Our communities are organized to manage growing poverty. They are not organized to reduce
Every community spends a lot of money to help people manage crises . A mayor in a Utah
community once told me that 90% of the 911 calls came from a relatively small but heavily
concentrated area of people in poverty. Rather than investing in understanding the problems of
poverty and solutions, we often just keep investing as much money as we can in reacting to it.
State and federal agencies spend billions on programs aimed to stabilize people in poverty:
SNAP, HUD, TANF, Medicaid, childcare assistance, to name a few of the big ones. These
programs are not organized to help people out of poverty. If they were, there would not be the
problem known as the cliff effect in which people lose more assistance than the increase in pay
that comes from getting a new job, taking more hours, and/or getting a raise. According to
Ballotpedia.org, more than 40% of the residents in my home state of New Mexico receive
Medicaid. Government spending is $18.2 billion in our state. Medicaid expenses are 30.3% of
total government spending.
WOW. More than $5.5 billion for Medicaid in our relatively small population of just less than
2.1 million. How much would be saved by fixing the cliff effect? See our website for the most recent report regarding the cliff effect problem and what is being done about it. www.circlesusa.org
Employers in New Mexico and numerous other communities served by Circles USA are
complaining they cannot find enough qualified workers to fill jobs and expand their businesses.
The economy depends on having people who can consistently show up for work and get their
Poverty reduction requires that teams of organizations work together to support a targeted number of households through the entire process of economic mobility noted in these five stages:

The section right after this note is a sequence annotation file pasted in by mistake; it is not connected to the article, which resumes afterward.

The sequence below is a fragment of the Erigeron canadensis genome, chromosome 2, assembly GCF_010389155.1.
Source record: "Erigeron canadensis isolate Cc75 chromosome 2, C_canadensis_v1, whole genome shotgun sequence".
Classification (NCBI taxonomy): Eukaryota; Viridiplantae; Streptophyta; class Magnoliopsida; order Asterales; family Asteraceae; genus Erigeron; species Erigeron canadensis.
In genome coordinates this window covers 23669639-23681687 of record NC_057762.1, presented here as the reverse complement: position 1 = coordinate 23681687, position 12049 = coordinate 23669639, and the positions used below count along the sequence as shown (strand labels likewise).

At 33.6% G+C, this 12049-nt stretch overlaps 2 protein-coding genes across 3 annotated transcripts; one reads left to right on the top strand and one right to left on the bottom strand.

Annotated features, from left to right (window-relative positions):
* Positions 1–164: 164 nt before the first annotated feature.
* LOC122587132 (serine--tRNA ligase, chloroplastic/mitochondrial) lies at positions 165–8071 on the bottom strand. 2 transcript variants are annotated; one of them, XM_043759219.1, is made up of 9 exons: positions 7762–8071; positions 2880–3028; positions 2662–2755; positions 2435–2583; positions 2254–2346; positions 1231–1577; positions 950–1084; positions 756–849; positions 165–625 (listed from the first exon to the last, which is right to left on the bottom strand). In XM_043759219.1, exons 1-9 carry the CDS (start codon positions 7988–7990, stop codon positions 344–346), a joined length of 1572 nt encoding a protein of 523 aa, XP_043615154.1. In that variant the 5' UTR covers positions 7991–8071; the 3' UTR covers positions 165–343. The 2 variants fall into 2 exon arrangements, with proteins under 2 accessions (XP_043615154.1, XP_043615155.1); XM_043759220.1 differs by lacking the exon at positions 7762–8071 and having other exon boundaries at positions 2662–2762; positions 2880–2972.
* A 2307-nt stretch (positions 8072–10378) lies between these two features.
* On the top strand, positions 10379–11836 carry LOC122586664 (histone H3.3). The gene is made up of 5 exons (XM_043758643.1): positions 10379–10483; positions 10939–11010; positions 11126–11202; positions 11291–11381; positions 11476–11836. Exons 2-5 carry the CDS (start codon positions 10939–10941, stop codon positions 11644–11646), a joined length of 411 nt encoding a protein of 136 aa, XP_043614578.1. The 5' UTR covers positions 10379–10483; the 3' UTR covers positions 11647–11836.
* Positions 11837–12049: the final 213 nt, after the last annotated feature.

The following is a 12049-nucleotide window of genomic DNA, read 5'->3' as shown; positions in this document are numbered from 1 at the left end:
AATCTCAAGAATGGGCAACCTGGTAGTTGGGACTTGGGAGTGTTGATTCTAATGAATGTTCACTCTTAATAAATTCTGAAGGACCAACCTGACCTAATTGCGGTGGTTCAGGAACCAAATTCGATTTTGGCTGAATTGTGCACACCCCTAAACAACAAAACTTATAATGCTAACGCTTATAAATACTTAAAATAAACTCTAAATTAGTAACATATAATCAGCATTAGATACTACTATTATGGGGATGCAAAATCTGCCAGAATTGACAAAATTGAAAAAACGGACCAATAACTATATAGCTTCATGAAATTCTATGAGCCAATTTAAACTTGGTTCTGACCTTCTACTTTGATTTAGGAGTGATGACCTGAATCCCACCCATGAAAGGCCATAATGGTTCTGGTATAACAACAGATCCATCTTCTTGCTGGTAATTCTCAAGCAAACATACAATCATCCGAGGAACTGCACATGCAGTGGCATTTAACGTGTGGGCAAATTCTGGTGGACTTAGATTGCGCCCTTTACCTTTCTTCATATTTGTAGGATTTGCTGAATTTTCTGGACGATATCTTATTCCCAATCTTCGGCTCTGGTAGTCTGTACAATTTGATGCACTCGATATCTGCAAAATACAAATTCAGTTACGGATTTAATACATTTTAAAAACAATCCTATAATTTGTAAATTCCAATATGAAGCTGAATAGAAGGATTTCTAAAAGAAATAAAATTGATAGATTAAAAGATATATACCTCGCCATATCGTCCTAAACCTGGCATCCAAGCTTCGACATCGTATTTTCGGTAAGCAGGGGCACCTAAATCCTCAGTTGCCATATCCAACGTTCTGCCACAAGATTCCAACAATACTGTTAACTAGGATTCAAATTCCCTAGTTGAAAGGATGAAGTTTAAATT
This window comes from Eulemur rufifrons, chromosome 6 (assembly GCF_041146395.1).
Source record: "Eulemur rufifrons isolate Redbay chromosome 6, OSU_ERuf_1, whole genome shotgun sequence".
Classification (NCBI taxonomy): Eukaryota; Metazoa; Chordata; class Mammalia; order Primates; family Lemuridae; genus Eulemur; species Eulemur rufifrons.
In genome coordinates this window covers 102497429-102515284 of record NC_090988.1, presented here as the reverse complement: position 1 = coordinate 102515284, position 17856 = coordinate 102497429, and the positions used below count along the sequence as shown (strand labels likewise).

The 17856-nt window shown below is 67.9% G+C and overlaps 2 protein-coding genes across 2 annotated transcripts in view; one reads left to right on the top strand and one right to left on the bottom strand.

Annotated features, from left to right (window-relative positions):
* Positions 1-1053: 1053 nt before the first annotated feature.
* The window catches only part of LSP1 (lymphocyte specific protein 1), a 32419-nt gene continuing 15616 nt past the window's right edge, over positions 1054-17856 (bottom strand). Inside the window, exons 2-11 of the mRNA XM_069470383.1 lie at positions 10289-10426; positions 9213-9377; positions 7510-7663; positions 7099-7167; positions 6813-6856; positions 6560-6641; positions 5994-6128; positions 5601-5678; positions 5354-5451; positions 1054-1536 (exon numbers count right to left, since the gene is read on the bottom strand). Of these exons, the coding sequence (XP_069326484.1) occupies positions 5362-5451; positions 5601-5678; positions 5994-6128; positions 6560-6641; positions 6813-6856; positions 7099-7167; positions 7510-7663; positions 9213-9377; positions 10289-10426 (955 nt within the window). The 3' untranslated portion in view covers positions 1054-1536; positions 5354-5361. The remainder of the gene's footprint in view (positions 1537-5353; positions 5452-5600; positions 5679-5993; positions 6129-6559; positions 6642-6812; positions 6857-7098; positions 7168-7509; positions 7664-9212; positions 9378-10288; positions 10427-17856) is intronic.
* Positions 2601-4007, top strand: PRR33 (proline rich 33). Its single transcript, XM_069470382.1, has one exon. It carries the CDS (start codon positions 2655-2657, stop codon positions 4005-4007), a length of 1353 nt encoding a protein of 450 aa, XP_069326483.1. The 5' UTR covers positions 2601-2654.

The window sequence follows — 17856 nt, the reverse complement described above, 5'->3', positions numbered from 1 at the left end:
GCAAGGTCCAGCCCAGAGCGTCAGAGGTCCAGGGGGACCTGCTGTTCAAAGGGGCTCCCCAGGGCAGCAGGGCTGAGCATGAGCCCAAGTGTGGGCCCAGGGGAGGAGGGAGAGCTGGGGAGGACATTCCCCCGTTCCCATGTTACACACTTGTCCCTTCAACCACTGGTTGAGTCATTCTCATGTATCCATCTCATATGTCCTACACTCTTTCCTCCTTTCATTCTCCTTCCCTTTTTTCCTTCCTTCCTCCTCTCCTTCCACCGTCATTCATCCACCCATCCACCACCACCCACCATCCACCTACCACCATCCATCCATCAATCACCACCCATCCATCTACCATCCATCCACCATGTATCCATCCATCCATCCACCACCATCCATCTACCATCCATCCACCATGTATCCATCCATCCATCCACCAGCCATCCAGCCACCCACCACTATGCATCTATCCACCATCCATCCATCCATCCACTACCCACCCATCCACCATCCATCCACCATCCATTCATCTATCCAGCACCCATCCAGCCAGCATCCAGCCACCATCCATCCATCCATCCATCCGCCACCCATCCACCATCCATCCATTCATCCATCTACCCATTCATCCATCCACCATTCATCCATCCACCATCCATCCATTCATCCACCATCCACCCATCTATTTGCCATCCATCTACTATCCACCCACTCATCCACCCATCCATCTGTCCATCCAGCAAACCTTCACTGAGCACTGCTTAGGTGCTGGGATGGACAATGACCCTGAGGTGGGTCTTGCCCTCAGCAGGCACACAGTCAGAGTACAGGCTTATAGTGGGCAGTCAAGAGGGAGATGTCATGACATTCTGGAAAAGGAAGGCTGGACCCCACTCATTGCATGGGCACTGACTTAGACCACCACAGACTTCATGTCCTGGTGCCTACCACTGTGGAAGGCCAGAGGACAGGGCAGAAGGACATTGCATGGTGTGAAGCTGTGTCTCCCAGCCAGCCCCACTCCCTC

● Crisis intervention
● Readiness for the workforce
● Placement into jobs
● Advancement to a good-paying job
Poverty reduction requires that federal, state, and local funders recognize they are rewarding
poverty management when they pay for units of services that do not connect the dots between
these stages of the process. They inadvertently contribute to increasing poverty and reducing
economic vitality. Managing poverty generates that “phantom workforce”—people who should
work, want to work, could work, but won’t or can’t because of the cliff effect and the lack of
comprehensive programs that support people through the entire process.
Poverty reduction systems will change our nation. We currently tolerate far too much poverty,
given the immense resources, talent, and innovation we possess. The old model of paying for
random units of services to manage poverty will one day give way to a more powerful
In the meantime, Circles USA is cultivating a national community of transformational
leaders who are building the new model that will truly address poverty. You can learn more
about the poverty reduction labs in my book, Transformational Leadership, a Framework for
From the book: Enough Money, Meaning & Friends ~ By Scott C. Miller
To learn more about Scott Miller, please see his website here.